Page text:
In these circumstances, I find that I am the best ally when I can talk things out with others and help them make informed choices. Networking and connecting people to other individuals who are in similar situations is something I try to do when I can, too, but my network isn’t very wide yet.
I hope that as I continue to live and work in the United States, and as I become a Social Worker, I can become a more effective ally.
For my final project for class, I want to create a Photovoice project that focuses on why representation matters when individuals receive healthcare.
Currently, I am employed at an ambulatory clinic at the University of Michigan. Our clinic is lead by a health care manager and a medical director who both greatly value the hiring of a diverse staff. Some examples of how our clinic is leading the way include: 1. Japanese Family Health Program site (we have three Japanese-speaking providers [PCPs], Japanese-speaking nursing staff, Japanese-speaking MAs, and Japanese speaking clerks). 2. Current creation of Spanish Family Health Program (have recently hired a Spanish-speaking provider). 3. Pilot site for transgender healthcare services.
I will be interviewing and using photos by several providers and other staff members about the reasons that it is important for our clinic to continue to promote social justice in the medical field by having a staff with whom our patients can identify.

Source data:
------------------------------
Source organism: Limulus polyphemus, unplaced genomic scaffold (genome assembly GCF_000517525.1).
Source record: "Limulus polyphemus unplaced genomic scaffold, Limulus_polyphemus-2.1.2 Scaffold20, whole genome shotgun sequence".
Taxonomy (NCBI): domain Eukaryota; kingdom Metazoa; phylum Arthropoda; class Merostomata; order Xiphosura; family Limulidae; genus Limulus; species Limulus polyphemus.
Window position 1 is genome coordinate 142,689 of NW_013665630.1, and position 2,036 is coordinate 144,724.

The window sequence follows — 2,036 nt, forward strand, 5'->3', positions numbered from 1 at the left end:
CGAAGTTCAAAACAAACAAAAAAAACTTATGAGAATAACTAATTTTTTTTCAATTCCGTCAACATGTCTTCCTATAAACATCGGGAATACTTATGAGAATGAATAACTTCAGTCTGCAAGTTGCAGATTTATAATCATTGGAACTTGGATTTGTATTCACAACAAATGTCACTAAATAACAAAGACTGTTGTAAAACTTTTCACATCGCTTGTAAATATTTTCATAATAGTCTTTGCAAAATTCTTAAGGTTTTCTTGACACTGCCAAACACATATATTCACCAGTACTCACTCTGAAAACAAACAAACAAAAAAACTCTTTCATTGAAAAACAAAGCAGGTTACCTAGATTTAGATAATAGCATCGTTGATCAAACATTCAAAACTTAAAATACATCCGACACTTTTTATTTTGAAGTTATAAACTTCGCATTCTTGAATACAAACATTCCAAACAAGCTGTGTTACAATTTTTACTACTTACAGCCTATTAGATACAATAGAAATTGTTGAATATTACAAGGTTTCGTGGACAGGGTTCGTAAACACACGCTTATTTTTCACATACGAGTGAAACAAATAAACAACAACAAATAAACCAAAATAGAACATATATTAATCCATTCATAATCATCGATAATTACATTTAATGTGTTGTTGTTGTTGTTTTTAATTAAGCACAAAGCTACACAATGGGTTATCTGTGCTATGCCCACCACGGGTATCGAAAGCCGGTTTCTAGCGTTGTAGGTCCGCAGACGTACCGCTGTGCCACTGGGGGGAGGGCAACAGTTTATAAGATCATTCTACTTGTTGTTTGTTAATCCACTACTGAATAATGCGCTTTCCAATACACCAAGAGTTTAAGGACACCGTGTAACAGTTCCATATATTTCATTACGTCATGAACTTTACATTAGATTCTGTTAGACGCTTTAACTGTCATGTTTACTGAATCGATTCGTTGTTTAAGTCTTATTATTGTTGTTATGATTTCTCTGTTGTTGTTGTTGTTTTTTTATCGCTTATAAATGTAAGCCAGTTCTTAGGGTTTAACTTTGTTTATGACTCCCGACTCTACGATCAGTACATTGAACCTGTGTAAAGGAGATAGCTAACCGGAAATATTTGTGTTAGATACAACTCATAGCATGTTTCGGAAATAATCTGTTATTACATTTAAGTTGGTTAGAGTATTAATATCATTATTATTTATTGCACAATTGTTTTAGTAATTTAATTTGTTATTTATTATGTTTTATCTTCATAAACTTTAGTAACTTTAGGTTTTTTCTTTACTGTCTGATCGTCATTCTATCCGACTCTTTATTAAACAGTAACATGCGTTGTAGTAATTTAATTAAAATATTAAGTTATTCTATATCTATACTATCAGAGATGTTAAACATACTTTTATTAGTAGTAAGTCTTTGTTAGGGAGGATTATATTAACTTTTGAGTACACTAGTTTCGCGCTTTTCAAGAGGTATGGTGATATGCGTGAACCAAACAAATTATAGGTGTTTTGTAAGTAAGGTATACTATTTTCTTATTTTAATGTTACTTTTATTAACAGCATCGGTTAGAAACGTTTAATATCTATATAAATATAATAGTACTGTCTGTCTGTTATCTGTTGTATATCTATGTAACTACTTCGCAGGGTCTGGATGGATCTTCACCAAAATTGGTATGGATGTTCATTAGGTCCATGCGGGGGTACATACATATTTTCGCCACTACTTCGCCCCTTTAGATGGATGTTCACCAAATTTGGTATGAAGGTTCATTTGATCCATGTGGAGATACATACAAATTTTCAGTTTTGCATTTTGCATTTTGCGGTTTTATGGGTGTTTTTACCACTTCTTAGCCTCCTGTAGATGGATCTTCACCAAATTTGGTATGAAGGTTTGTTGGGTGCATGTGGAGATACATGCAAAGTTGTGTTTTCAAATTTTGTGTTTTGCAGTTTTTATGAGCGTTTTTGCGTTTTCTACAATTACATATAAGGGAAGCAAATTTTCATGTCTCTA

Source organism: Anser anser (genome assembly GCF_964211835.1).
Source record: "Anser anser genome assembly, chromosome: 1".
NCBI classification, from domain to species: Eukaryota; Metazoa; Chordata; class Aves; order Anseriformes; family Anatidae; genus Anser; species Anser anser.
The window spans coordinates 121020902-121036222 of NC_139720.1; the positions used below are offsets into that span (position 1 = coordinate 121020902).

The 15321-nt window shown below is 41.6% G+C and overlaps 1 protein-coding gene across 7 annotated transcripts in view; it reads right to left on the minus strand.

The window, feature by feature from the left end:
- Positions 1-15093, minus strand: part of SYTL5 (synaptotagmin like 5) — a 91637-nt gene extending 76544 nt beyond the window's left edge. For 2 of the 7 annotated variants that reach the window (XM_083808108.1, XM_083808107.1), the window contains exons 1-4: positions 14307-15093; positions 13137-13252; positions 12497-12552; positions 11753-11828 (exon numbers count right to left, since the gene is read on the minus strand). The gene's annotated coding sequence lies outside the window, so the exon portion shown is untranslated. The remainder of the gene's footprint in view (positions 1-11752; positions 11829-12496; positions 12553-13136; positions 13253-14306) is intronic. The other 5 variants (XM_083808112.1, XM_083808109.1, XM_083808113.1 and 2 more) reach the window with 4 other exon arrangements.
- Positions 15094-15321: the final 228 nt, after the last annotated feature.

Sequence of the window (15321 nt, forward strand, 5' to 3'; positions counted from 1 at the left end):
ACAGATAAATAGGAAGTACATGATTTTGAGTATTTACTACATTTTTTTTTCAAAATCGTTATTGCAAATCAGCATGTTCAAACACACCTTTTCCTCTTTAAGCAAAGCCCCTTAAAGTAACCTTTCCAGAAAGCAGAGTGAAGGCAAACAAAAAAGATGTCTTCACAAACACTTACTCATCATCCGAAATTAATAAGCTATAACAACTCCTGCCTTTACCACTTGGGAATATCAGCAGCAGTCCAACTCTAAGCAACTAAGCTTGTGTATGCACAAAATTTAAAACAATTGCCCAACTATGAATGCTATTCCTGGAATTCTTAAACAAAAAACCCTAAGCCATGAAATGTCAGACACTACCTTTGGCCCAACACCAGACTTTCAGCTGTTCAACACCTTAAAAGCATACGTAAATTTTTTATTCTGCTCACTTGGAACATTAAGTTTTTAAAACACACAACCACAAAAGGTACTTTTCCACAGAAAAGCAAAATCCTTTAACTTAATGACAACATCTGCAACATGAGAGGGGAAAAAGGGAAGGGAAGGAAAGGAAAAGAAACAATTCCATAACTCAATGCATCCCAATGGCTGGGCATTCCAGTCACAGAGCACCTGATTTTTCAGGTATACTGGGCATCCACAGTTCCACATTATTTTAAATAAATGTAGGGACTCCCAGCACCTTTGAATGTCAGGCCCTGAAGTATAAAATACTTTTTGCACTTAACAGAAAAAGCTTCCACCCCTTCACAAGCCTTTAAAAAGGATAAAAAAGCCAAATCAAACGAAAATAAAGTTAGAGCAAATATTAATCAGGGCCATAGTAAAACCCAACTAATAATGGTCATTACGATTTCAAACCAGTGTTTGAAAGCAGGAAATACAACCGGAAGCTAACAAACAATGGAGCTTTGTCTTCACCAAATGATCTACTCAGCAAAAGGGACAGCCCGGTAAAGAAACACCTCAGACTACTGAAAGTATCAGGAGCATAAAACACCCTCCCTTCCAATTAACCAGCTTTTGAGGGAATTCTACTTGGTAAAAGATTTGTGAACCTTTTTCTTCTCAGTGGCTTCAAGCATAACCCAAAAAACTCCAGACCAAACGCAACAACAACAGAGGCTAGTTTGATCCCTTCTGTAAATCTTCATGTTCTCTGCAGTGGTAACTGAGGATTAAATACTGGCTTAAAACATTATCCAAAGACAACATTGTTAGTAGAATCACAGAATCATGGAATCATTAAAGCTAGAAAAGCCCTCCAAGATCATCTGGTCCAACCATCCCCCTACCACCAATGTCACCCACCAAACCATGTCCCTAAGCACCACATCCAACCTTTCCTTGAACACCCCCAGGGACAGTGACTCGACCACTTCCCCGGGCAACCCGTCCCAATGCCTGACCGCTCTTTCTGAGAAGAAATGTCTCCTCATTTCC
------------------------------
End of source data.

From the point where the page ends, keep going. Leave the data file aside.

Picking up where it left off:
When I lived abroad, in a country where I could not speak the language fluently yet, I got sick and had to navigate the healthcare system on my own. I did not have access to doctors who shared my cultural / linguistic background, and even though I was able to carry on daily conversations fluently enough at that time, being alone in the hospital and trying to make sense of what was happening was scary. I had to go to three different hospitals before I received a correct diagnosis– and my illness was something as simple as pneumonia!
As a clerk now for my clinic’s Japanese Family Health Program, I can empathize with how scary trying to navigate America’s complicated healthcare system is for a non-English speaking person who is used to a system which functions very differently.